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Swimming in Uncharted Waters

Perfectly Normal: A Mother's Memoir - Marcy Sheiner

“Perfectly Normal,” the story of the growing pains of a handicapped boy and the mother who loves him, packs a wallop. Ms. Sheiner writes with such clarity and passion that I got several lumps-in-throat along the way. Yet the compelling story of her son's struggles and her constantly evolving responses to those struggles is leavened with some detachment, a sharp observational eye, and humor.


Despite the concise prose and short length overall, much ground is covered. For this story is not only about Sheiner and her son, Daryl, but about the profound changes over the last 50 years in the diagnosis, treatment, understanding, and outcomes of the cruel medical condition formally known as hydrocephalus and commonly known as “water on the brain.” Toward the end of the book Sheiner begins to realize the pioneer role that Daryl and she played. In fact, he was one of the first to endure and survive a shunt operation.


Having grown up in the 60s as did Sheiner, I can vouch for her pitch-perfect recall about the steel rollers in women's hair, the salmon-colored seats in waiting rooms, and the smells of Toll House cookies that wafted through this ostensibly “perfectly normal” time. Under the surface, however, the era was ready to erupt into someting quite different. Sheiner's path was just as turbulent as the era, and she shares her personal growth toward consciousness and radicalism unstintingly. The personal story and the larger picture are tied together with great finesse.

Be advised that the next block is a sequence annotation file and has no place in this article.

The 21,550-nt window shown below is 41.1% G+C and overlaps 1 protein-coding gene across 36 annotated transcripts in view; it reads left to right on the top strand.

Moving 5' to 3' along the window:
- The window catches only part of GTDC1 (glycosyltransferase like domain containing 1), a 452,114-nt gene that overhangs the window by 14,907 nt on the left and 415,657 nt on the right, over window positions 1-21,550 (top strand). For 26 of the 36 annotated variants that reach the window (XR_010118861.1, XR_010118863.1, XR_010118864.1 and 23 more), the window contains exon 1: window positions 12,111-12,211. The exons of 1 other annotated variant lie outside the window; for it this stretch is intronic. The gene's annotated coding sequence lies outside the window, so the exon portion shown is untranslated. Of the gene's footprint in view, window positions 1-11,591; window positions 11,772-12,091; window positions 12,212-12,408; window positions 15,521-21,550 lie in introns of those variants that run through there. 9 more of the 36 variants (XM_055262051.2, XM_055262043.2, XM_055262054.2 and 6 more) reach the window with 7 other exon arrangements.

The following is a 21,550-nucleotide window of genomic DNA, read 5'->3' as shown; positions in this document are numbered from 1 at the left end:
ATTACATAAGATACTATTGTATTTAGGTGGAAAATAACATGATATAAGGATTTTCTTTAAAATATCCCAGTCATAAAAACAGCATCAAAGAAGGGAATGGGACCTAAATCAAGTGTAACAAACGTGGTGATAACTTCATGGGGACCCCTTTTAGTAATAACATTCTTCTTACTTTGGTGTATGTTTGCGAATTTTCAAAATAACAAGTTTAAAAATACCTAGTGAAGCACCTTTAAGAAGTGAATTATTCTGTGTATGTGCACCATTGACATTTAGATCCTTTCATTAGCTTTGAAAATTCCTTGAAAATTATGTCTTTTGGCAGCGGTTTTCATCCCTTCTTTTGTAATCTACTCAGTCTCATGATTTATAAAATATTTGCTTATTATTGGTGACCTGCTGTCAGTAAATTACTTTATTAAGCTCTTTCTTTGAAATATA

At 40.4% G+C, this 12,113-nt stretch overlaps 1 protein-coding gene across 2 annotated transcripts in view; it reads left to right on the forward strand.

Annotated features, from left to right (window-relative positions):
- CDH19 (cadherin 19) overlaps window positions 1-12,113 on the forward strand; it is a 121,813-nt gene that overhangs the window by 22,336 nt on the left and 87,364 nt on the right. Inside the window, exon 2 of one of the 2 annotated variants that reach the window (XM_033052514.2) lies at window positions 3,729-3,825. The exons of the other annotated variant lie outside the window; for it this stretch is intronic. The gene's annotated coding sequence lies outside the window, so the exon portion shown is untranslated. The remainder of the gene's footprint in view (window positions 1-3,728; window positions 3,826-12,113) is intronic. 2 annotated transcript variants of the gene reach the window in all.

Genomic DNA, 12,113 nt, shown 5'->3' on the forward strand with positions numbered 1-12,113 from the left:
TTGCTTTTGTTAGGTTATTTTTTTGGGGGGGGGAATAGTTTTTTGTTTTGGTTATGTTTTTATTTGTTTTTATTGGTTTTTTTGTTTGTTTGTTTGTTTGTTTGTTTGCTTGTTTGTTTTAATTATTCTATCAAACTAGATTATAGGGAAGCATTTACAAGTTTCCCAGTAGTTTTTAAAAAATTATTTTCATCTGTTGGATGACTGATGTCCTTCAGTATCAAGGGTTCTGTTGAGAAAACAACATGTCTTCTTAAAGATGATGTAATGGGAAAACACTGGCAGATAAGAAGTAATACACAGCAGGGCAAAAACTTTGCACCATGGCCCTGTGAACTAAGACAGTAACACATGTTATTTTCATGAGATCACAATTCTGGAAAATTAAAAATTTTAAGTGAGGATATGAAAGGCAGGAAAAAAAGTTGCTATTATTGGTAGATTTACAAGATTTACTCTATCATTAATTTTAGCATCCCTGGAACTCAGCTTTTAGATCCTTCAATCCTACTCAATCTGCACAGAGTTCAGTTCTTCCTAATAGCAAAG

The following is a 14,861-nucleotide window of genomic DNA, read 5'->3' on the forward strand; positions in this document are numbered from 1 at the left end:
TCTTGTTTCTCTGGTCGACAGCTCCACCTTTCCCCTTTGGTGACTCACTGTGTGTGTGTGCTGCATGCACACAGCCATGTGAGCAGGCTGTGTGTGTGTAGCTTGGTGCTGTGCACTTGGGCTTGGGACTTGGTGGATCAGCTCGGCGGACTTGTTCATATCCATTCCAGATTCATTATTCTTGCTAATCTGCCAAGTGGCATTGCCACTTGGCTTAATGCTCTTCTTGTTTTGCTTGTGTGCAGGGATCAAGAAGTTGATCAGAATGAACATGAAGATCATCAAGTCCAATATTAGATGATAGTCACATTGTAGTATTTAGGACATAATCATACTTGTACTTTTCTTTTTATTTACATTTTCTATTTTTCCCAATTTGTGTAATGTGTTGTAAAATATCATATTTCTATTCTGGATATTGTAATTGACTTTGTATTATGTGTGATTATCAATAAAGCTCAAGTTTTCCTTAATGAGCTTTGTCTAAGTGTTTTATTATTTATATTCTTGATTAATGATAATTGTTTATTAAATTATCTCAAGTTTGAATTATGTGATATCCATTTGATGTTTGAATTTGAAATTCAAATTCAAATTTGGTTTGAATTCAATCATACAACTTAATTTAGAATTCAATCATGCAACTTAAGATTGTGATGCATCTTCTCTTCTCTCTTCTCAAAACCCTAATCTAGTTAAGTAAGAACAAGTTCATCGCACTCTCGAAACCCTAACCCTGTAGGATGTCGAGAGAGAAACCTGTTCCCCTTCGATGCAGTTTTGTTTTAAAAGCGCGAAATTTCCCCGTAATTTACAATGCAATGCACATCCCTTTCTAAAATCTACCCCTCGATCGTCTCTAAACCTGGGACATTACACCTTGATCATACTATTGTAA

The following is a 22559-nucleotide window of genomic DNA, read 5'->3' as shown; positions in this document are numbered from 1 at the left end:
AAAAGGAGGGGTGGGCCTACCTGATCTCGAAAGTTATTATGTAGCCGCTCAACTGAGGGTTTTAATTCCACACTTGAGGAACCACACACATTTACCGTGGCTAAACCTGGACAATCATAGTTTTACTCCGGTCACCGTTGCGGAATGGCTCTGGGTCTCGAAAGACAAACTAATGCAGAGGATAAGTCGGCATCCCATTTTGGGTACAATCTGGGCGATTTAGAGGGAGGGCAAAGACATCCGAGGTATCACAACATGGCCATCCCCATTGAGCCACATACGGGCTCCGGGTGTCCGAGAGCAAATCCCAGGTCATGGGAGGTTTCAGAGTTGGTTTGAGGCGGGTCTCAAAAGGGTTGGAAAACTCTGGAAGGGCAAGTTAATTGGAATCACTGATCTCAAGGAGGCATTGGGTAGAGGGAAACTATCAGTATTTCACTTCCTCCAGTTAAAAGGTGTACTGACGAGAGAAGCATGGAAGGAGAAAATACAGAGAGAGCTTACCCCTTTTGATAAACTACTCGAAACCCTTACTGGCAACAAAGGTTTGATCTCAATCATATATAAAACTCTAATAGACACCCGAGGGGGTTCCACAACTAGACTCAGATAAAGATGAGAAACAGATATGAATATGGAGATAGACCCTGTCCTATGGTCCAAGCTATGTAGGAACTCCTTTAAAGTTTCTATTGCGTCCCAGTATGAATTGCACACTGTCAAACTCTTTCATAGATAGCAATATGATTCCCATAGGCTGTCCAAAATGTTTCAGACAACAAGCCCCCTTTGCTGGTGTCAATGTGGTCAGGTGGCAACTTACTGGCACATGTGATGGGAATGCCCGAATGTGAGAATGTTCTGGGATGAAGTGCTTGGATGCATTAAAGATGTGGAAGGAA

Even if personal opinion should be allowed great latitude in a memoir, there appear to be a few too many villains in the piece. Nearly every main character comes in for harsh criticism, whether for failing to notice Sheiner's plight or for failing to do anything about it. This creates an uncomfortable sense that parts of the memoir may represent “payback time” for these perceived failings of her inner circle.


This is not to say that the author merely unloads her pain onto others, for she is equally unsparing toward herself. For example, on pg. 117: “...I, a middle-class American girl, suffered from malnutrition substantial enough to cause a birth defect in my child...” Sheiner bases this startling self-accusation on recent studies which have shown that a lack of folic acid (found in green leafy vegetables) is a primary cause of diseases of the central nervous system in newborns. Having “...lived primarily on chocolate chip cookies and Coca cola...” throughout her adolescence, and having continued this regime during her pregnancy, Sheiner has “...no trouble believing that Daryl's hydrocephalus resulted from my poor nutritional habits.” For what it's worth, this reader, who was raised with 8 sisters, many of whom had woeful eating habits not too different from those described by Sheiner, finds it difficult to believe that the author's eating habits were the certain cause of her son's condition.


Engagingly written and emotionally honest, this book pulls no punches. On the contrary, her presentation will land solid blows to the ignorance and complacency of many an AB (able-bodied) reader, if they are willing to learn from her hard-won experience. We are better off for Marcy Sheiner having written this book.